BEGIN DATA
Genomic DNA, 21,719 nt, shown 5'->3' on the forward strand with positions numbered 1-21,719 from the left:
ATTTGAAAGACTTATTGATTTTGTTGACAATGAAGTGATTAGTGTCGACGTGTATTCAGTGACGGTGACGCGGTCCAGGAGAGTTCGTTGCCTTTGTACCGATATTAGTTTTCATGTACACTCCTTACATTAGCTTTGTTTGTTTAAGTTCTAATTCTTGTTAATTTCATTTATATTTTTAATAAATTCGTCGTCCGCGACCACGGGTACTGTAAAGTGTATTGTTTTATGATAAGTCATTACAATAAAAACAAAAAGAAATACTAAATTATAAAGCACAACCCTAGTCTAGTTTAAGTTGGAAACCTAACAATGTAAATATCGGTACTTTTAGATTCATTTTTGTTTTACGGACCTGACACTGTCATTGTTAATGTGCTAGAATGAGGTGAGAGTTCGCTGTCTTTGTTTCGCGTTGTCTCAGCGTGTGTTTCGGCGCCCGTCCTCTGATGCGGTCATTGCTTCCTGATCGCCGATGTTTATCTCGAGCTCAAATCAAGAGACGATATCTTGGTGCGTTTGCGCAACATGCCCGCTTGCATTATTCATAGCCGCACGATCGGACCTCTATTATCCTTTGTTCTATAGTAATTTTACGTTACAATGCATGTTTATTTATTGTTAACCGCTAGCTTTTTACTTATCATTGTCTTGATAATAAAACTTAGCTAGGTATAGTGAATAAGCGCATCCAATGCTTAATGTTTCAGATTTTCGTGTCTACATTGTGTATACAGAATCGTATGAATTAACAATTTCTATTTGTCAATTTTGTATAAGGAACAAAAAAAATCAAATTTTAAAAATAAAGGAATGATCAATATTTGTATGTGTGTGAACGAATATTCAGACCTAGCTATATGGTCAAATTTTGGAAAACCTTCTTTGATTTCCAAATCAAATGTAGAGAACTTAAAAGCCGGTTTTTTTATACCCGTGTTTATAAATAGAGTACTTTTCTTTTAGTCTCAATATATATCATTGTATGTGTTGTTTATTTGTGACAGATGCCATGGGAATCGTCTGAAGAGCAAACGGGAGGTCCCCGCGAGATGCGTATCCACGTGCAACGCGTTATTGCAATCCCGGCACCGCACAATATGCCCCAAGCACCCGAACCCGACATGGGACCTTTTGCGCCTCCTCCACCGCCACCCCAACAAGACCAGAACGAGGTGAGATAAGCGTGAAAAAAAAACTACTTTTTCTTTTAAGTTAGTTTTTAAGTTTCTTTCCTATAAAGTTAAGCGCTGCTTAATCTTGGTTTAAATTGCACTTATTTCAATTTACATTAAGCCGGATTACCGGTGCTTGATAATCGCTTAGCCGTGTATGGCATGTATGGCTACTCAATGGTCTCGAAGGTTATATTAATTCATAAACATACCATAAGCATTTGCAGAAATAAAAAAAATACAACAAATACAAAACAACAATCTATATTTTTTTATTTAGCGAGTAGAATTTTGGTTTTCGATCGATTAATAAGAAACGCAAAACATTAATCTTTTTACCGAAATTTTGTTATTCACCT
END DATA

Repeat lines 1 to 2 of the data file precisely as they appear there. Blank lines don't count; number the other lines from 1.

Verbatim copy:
Genomic DNA, 21,719 nt, shown 5'->3' on the forward strand with positions numbered 1-21,719 from the left:
ATTTGAAAGACTTATTGATTTTGTTGACAATGAAGTGATTAGTGTCGACGTGTATTCAGTGACGGTGACGCGGTCCAGGAGAGTTCGTTGCCTTTGTACCGATATTAGTTTTCATGTACACTCCTTACATTAGCTTTGTTTGTTTAAGTTCTAATTCTTGTTAATTTCATTTATATTTTTAATAAATTCGTCGTCCGCGACCACGGGTACTGTAAAGTGTATTGTTTTATGATAAGTCATTACAATAAAAACAAAAAGAAATACTAAATTATAAAGCACAACCCTAGTCTAGTTTAAGTTGGAAACCTAACAATGTAAATATCGGTACTTTTAGATTCATTTTTGTTTTACGGACCTGACACTGTCATTGTTAATGTGCTAGAATGAGGTGAGAGTTCGCTGTCTTTGTTTCGCGTTGTCTCAGCGTGTGTTTCGGCGCCCGTCCTCTGATGCGGTCATTGCTTCCTGATCGCCGATGTTTATCTCGAGCTCAAATCAAGAGACGATATCTTGGTGCGTTTGCGCAACATGCCCGCTTGCATTATTCATAGCCGCACGATCGGACCTCTATTATCCTTTGTTCTATAGTAATTTTACGTTACAATGCATGTTTATTTATTGTTAACCGCTAGCTTTTTACTTATCATTGTCTTGATAATAAAACTTAGCTAGGTATAGTGAATAAGCGCATCCAATGCTTAATGTTTCAGATTTTCGTGTCTACATTGTGTATACAGAATCGTATGAATTAACAATTTCTATTTGTCAATTTTGTATAAGGAACAAAAAAAATCAAATTTTAAAAATAAAGGAATGATCAATATTTGTATGTGTGTGAACGAATATTCAGACCTAGCTATATGGTCAAATTTTGGAAAACCTTCTTTGATTTCCAAATCAAATGTAGAGAACTTAAAAGCCGGTTTTTTTATACCCGTGTTTATAAATAGAGTACTTTTCTTTTAGTCTCAATATATATCATTGTATGTGTTGTTTATTTGTGACAGATGCCATGGGAATCGTCTGAAGAGCAAACGGGAGGTCCCCGCGAGATGCGTATCCACGTGCAACGCGTTATTGCAATCCCGGCACCGCACAATATGCCCCAAGCACCCGAACCCGACATGGGACCTTTTGCGCCTCCTCCACCGCCACCCCAACAAGACCAGAACGAGGTGAGATAAGCGTGAAAAAAAAACTACTTTTTCTTTTAAGTTAGTTTTTAAGTTTCTTTCCTATAAAGTTAAGCGCTGCTTAATCTTGGTTTAAATTGCACTTATTTCAATTTACATTAAGCCGGATTACCGGTGCTTGATAATCGCTTAGCCGTGTATGGCATGTATGGCTACTCAATGGTCTCGAAGGTTATATTAATTCATAAACATACCATAAGCATTTGCAGAAATAAAAAAAATACAACAAATACAAAACAACAATCTATATTTTTTTATTTAGCGAGTAGAATTTTGGTTTTCGATCGATTAATAAGAAACGCAAAACATTAATCTTTTTACCGAAATTTTGTTATTCACCT